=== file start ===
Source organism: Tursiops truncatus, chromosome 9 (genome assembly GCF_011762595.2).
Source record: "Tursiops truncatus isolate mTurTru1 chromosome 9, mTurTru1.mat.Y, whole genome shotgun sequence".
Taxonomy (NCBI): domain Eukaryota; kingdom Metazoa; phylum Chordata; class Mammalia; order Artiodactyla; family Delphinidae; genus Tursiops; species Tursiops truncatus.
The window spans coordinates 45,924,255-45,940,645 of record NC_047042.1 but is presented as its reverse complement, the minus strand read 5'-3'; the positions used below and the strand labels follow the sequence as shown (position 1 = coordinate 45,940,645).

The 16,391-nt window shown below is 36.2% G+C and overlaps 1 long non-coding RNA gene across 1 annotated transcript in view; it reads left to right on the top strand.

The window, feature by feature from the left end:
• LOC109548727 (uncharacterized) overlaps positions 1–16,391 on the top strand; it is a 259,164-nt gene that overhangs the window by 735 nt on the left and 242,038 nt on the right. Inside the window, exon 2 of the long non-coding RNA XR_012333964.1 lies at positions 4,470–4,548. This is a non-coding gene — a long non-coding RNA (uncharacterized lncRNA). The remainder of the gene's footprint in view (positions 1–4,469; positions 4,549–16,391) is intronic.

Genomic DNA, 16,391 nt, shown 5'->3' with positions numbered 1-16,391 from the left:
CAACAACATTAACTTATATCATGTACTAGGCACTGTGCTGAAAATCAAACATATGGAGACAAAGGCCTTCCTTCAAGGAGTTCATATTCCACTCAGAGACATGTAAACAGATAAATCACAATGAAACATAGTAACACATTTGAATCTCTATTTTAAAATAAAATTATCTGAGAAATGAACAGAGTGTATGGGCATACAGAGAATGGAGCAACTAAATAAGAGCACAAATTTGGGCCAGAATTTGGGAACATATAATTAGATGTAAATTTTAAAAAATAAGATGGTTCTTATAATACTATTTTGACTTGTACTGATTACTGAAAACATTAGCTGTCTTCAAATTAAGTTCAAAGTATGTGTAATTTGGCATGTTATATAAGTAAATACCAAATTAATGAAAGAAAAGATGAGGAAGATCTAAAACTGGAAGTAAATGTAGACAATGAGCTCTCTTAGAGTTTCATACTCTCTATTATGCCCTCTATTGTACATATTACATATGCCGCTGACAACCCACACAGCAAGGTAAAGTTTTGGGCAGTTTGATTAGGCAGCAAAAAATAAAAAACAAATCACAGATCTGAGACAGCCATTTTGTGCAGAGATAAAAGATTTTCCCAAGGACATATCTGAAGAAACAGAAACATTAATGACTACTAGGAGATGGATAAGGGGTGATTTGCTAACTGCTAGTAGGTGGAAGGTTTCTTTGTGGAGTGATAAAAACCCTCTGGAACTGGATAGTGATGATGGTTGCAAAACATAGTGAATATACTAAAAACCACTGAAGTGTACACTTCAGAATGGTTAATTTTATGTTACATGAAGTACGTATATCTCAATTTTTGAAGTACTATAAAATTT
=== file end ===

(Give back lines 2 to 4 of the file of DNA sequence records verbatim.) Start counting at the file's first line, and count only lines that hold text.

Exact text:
Source record: "Tursiops truncatus isolate mTurTru1 chromosome 9, mTurTru1.mat.Y, whole genome shotgun sequence".
Taxonomy (NCBI): domain Eukaryota; kingdom Metazoa; phylum Chordata; class Mammalia; order Artiodactyla; family Delphinidae; genus Tursiops; species Tursiops truncatus.
The window spans coordinates 45,924,255-45,940,645 of record NC_047042.1 but is presented as its reverse complement, the minus strand read 5'-3'; the positions used below and the strand labels follow the sequence as shown (position 1 = coordinate 45,940,645).